This is but one example of John Lennon making biblical references or analogies. But I think it is the most compelling. Because both the Gospel and the goofy pop song are trying to intertwine the lives and histories and images of everyone. Each seeks to be globally inclusive, the pop song in ridiculing humanity and Jesus in drawing all of humanity to God and to himself.
I guess it's obvious, given how I opened this sermon, that I am intrigued by the linkage. By far I am more interested in Jesus' plan to bring people together (also referred to multiple times in Beatles songs). His intention is that we would so thoroughly absorb his teaching and way of life that we would manifest it in our daily lives and we would transmit it to those we encounter so that it would spread around the world. We use the phrase in one of our prayers "that all might come within the reach of his saving embrace." This is what Jesus wanted and he wanted it for us.
There is a bit of desperation in Jesus' tone in today's Gospel. That is because he is about to be taken prisoner and interrogated, tortured, tried and executed. He knows it. He has told his disciples all about it. They don't quite grasp the seriousness of his perception of his earthly fate. So Jesus is trying to tie together the God-Father-Followers intention of his earthly life so the disciples will remember it when Jesus is no longer with them.
This particular Gospel selection was chosen by the lectionary editors explicitly for today. It is the Seventh Sunday of Easter, the Sunday before Pentecost and the Sunday after the Ascension (which we celebrated at St. John's Church on Thursday). In terms of what was going on then and, by extension, what is going on for us now, this is a rather sensitive and critical moment. Once again, at the Ascension, Jesus has departed from his followers. As noted, his plea to God in his prayer was that we would be connected forever to him and God. One reason--obviously--is he will not be around to counsel and lead them.
Jesus knows how distracted his disciples get in his absence. Therefore he has again told them he is sending the Holy Spirit. So they have some hope of continuity in leadership and inspiration. But for a few days there will be a vacuum. Or at least that is the way it will seem to those who just got the word from Jesus that he was not going to be with them much longer.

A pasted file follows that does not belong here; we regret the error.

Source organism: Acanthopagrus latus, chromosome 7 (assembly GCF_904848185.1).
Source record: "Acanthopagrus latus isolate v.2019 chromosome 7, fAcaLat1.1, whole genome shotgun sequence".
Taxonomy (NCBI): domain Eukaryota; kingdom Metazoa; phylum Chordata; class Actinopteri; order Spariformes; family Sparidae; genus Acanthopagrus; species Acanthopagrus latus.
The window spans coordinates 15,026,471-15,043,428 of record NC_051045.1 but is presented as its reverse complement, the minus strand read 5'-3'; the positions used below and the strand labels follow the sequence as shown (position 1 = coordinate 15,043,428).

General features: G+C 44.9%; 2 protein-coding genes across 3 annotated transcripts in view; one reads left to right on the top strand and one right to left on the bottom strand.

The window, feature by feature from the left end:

For those who have been paying attention, this is a cycle we re-live in our lives, not just in church. Sometimes we're completely together, hitting our stride, riding the wave, if you will. Sometimes, to continue the surfing analogy, we're mired in seaweed. The free-and-easy option is ours when we are connected spiritually, when we are communicating in prayer and meditation with God and with Jesus and when we know, if we can't figure out how to deal with something or can't get a clear spiritual answer right now, one will be ours shortly. It is comforting to know that and to believe that. And that's how we have come to handle these moments when Jesus is no longer on the scene but we remember he will (actually, he did) send the Holy Spirit, the Advocate.
The seaweed option is to struggle, to flail, to wonder how we ever got in such a predicament. This is what it is like when we've lost touch with Jesus, the guide and friend who repeatedly says, "Peace. My peace I leave with you."
It's an easy choice to make. The spiritual answers come if we are patient. Not so much if we are anxious or stuck in seaweed.
In our reading this morning from the Acts of the Apostles we see this approach practiced perfectly. The backstory is a really interesting one because Paul and Silas have gotten in trouble for helping someone. Invoking the name of Jesus they freed a slave girl from a spirit that enabled her to tell fortunes. This was likely a relief for her, but it decreased her value to her owners who expected her to earn money fortune telling. So the owners had the disciples arrested for depriving them of their income.
In jail Paul and Silas were praying and singing songs of faith when an earthquake hit. They were remembering their faith and invoking the name of Jesus. They were in jail but they were not afraid. They knew what was important to them and they stuck with it.
When the earthquake knocked down the walls and blew out the bars of their jail they stayed put. Their jailer, believing they would escape and he would be blamed for their escape, set out to take his own life. But the disciples assured him they weren't going anywhere. Amazed by their steadfastness the jailer asked Paul and Silas what he should do to be saved and they said, ""Believe on the Lord Jesus, and you will be saved, you and your household."